4. Is the death benefit meeting your current needs?

In the years after purchasing life insurance, your life undoubtedly will change. Income increases, families grow, and death benefit needs increase, as well. In fact, among people who own life insurance, 20% believe they do not have enough. A simple needs analysis every year or two ensures that if there are gaps in coverage, you can take steps to address them.

5. Can you reduce your premium?

Those applying for life insurance too often receive only one carrier’s perspective and, as a result, leave underwriting opportunities on the table that could drastically reduce their life insurance premiums. For example, most carriers will apply more expensive smoker rates if there was any nicotine use within the past year, other than the occasional cigar. Some carriers, however, may offer far less expensive non-smoker rates if the nicotine use in the past year was not cigarettes or e-cigarettes. By surveying the top insurance carriers in the market and selecting one based on your individual circumstances, you can take advantage of these valuable underwriting opportunities.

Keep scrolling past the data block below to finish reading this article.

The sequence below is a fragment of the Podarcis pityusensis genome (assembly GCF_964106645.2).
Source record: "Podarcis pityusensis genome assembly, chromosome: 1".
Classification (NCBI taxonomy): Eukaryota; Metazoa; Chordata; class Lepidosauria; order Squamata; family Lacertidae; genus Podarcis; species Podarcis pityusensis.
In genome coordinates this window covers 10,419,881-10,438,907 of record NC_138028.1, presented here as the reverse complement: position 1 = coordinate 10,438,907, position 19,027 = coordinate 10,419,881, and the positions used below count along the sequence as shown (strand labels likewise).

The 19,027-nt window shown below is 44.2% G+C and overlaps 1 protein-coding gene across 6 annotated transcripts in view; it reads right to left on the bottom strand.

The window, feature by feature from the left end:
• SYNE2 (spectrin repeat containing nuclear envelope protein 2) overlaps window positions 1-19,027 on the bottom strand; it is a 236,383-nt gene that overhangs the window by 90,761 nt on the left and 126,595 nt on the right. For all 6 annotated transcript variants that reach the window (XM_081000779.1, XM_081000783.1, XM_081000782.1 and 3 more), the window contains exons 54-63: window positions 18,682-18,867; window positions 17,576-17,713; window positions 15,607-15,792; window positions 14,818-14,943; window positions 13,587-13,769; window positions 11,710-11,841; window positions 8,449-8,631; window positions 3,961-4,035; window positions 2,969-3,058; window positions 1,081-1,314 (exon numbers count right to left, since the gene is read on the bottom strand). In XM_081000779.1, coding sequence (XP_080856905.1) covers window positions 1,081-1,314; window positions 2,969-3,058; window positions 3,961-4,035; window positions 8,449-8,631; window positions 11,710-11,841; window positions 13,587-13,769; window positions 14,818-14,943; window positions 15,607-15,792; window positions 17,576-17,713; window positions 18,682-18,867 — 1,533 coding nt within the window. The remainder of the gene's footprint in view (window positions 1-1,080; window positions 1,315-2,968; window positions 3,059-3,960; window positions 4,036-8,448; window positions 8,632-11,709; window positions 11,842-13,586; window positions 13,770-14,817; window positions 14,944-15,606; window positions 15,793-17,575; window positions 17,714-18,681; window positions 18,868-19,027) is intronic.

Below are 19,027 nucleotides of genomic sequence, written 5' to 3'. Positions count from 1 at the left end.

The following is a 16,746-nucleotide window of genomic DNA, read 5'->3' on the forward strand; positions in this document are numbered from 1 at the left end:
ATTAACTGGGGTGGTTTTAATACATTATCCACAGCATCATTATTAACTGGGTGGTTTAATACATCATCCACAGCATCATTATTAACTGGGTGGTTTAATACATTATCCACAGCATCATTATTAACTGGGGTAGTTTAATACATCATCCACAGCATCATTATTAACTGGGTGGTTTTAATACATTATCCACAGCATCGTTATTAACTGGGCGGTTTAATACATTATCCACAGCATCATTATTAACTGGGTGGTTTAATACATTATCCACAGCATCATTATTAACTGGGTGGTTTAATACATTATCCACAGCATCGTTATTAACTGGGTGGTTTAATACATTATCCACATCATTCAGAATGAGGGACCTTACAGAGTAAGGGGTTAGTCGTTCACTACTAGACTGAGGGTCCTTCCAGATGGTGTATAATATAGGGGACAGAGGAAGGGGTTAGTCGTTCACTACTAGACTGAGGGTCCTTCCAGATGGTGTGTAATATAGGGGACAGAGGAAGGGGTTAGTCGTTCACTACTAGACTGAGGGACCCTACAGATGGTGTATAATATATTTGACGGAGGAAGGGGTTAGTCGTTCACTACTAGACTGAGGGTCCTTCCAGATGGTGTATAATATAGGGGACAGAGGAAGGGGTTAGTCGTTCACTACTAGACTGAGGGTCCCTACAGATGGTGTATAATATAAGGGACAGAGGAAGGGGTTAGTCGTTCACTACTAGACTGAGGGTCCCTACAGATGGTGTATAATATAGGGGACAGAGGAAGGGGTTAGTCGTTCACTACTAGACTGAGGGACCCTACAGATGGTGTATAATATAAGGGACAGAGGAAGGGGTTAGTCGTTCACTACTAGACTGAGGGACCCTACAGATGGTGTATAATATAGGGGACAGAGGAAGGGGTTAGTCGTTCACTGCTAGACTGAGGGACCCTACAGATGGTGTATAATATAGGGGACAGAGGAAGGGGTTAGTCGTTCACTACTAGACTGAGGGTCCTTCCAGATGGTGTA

6. Should you consider exercising conversion privileges?

What if you have a term policy that’s nearing the end of the level term period, but you still need life insurance? If your health has declined since purchasing the life insurance, it could be challenging, if not impossible, to obtain new coverage. Most term policies, however, have conversion privileges that allow holders to convert their policies to permanent policies with no additional underwriting, as long as the privilege is exercised within the conversion window. Some carriers even allow conversion to permanent policies with no-lapse guarantee death benefits. Conversion privileges may provide an especially attractive opportunity if you’ve had a significant change in health since purchasing a term policy.